Oracle's Ellison turns charm on CIOs

Confronted by the man whose company has taken millions of their IT budget dollars, CIOs were more interested in his sailing exploits and grooming than his software.

Given the opportunity to study Oracle CEO Larry Ellison at close range, attendees at a New Zealand CIO magazine lunch at which he spoke earlier this month admitted to marvelling at how he keeps his beard trimmed and the "fall" of his suit. No one questioned him on Oracle or its products.

Ellison spoke for 20 minutes and slated standalone ERP and CRM software in favour of the all-in-one approach of the Oracle E-Business suite. Having got rich from selling countless databases, Ellison said it's time companies got rid of their multiple databases and consolidated to single, do-everything (HR, CRM, ERP, financials, marketing) databases running on computer clusters - hardly surprising given that Oracle charges on a per-processor basis. Data warehouses were dismissed as unnecessary.

CIOs spoken to by Computerworld NZ said they were more interested in Ellison for entertainment value, which he easily delivered, than the technical content of his speech.

But prodded to say what they thought of his IT message, TVNZ IT director Neil Andrew agreed that multiple databases are a problem. He says new architectures based on web services will go some way towards overcoming this. However, he said it would be difficult for a company such as TVNZ, which uses highly specialised software for some areas and SAP, to get to the ideal of one large database for everything. The broadcaster also operates a data warehouse, which Andrew says is necessary as an interim step.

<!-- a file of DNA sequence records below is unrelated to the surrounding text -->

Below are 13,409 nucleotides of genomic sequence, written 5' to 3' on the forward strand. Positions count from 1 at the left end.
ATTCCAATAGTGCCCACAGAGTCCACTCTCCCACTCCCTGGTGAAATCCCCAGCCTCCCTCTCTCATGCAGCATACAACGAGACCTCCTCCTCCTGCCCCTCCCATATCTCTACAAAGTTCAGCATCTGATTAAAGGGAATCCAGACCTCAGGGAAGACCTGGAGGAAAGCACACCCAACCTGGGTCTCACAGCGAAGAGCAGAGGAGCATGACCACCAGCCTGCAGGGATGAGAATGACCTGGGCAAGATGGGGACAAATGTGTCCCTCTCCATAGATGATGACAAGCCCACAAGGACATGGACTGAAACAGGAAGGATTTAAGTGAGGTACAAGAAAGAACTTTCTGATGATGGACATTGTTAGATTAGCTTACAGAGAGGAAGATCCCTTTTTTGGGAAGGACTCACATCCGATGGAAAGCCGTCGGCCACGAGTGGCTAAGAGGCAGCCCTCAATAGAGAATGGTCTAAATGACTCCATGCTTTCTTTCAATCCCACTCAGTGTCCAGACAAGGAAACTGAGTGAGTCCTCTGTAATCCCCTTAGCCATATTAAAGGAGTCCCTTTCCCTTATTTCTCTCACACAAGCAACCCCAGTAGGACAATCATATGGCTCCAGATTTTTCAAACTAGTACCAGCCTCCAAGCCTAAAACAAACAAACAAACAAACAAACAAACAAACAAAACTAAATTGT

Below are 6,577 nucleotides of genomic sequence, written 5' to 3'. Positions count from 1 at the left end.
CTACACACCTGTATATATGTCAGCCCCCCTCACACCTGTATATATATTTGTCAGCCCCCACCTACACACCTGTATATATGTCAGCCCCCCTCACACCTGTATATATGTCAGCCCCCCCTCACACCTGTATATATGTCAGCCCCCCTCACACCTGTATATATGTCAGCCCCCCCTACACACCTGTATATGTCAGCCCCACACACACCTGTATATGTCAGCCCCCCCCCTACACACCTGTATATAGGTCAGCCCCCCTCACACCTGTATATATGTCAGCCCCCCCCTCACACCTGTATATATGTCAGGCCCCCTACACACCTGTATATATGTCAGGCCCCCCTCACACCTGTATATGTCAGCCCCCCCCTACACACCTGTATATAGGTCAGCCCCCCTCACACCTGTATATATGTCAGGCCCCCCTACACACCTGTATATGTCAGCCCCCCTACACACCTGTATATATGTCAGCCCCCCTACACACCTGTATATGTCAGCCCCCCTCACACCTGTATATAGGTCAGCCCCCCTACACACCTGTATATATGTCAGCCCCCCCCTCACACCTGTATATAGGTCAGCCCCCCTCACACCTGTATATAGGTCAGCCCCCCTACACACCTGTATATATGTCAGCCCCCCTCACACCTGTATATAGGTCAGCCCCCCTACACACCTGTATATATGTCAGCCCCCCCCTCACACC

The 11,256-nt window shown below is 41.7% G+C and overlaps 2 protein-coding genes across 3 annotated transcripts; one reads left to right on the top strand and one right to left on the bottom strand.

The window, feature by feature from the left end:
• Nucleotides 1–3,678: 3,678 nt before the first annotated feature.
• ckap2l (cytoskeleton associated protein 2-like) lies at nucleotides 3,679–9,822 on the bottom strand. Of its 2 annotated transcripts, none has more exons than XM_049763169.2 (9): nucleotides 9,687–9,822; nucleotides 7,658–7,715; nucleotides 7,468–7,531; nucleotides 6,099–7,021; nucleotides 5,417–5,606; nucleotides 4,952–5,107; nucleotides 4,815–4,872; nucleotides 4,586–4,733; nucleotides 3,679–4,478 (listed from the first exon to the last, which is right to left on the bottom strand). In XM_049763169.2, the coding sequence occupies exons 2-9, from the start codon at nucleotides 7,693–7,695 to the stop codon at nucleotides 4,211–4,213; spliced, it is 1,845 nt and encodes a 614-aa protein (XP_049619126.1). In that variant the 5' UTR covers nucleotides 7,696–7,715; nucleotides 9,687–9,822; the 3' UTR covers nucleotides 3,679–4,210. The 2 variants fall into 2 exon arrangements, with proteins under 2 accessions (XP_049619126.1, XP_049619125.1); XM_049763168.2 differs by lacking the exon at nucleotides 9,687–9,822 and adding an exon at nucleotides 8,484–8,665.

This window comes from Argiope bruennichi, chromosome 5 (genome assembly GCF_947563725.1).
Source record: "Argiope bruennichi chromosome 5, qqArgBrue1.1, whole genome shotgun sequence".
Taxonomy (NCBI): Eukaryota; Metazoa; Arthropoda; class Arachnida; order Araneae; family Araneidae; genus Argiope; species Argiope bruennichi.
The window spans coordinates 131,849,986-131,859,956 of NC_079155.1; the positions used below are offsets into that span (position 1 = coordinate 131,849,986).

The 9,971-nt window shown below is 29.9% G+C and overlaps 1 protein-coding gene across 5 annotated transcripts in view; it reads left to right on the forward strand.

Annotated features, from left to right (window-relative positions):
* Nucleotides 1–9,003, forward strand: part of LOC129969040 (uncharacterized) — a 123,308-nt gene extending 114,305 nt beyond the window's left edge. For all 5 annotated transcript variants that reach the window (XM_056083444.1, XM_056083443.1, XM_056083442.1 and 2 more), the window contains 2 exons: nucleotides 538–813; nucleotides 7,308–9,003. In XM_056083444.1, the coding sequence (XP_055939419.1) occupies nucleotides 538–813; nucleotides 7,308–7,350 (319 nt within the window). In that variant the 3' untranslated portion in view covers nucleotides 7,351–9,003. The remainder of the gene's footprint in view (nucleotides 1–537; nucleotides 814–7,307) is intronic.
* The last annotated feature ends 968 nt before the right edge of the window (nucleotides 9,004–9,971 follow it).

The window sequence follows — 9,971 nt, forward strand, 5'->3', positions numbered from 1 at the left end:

Fletcher Construction IT manager Paul Bougher says Ellison's points are legitimate, even on a small scale.

"We have databases for Africa and we want to make them more accessible and manageable," he says.

After his speech Ellison spent 10 minutes answering questions, during which he reiterated that he is interested in building some sort of R&D facility in New Zealand, confirmed his view that biotechnology is the way of the future and chatted about his America's Cup campaign.

He charmed the crowd by praising New Zealand and revealing that his fiance supports Team New Zealand for the America's Cup (though Oracle for the Louis Vuitton), and joked that the only reason SAP is sponsoring the Kiwi team is because SAP boss Hasso Platner wants to beat him on the water. The two software CEOs are apparently sailing rivals and have old scores to settle out on the gulf. Ellison also said he'd fallen out with his San Francisco yacht club, which is against the commercialisation of sailing and which tried to stop him putting the name of his company on his boat.

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